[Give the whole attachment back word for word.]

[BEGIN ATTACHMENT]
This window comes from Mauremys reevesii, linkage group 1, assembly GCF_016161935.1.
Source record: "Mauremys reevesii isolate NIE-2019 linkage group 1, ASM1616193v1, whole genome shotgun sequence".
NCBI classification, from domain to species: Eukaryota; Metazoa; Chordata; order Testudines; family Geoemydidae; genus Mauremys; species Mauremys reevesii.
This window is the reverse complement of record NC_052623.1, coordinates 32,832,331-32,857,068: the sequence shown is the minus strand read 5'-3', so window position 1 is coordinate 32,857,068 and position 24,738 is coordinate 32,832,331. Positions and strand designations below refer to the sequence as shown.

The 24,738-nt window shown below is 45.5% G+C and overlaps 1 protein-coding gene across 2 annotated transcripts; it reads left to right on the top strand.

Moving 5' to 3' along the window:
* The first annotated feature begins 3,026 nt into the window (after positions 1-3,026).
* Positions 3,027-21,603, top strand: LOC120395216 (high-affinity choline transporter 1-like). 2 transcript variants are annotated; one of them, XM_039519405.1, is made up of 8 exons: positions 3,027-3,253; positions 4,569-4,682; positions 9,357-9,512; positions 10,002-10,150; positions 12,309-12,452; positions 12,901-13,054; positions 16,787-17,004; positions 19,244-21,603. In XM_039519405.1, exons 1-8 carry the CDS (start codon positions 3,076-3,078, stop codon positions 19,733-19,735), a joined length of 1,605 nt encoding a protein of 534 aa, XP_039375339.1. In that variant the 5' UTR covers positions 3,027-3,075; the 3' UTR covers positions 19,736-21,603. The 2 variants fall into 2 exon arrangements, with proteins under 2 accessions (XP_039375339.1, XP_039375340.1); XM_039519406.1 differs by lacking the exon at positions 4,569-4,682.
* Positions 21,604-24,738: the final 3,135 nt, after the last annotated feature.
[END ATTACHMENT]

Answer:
This window comes from Mauremys reevesii, linkage group 1, assembly GCF_016161935.1.
Source record: "Mauremys reevesii isolate NIE-2019 linkage group 1, ASM1616193v1, whole genome shotgun sequence".
NCBI classification, from domain to species: Eukaryota; Metazoa; Chordata; order Testudines; family Geoemydidae; genus Mauremys; species Mauremys reevesii.
This window is the reverse complement of record NC_052623.1, coordinates 32,832,331-32,857,068: the sequence shown is the minus strand read 5'-3', so window position 1 is coordinate 32,857,068 and position 24,738 is coordinate 32,832,331. Positions and strand designations below refer to the sequence as shown.

The 24,738-nt window shown below is 45.5% G+C and overlaps 1 protein-coding gene across 2 annotated transcripts; it reads left to right on the top strand.

Moving 5' to 3' along the window:
* The first annotated feature begins 3,026 nt into the window (after positions 1-3,026).
* Positions 3,027-21,603, top strand: LOC120395216 (high-affinity choline transporter 1-like). 2 transcript variants are annotated; one of them, XM_039519405.1, is made up of 8 exons: positions 3,027-3,253; positions 4,569-4,682; positions 9,357-9,512; positions 10,002-10,150; positions 12,309-12,452; positions 12,901-13,054; positions 16,787-17,004; positions 19,244-21,603. In XM_039519405.1, exons 1-8 carry the CDS (start codon positions 3,076-3,078, stop codon positions 19,733-19,735), a joined length of 1,605 nt encoding a protein of 534 aa, XP_039375339.1. In that variant the 5' UTR covers positions 3,027-3,075; the 3' UTR covers positions 19,736-21,603. The 2 variants fall into 2 exon arrangements, with proteins under 2 accessions (XP_039375339.1, XP_039375340.1); XM_039519406.1 differs by lacking the exon at positions 4,569-4,682.
* Positions 21,604-24,738: the final 3,135 nt, after the last annotated feature.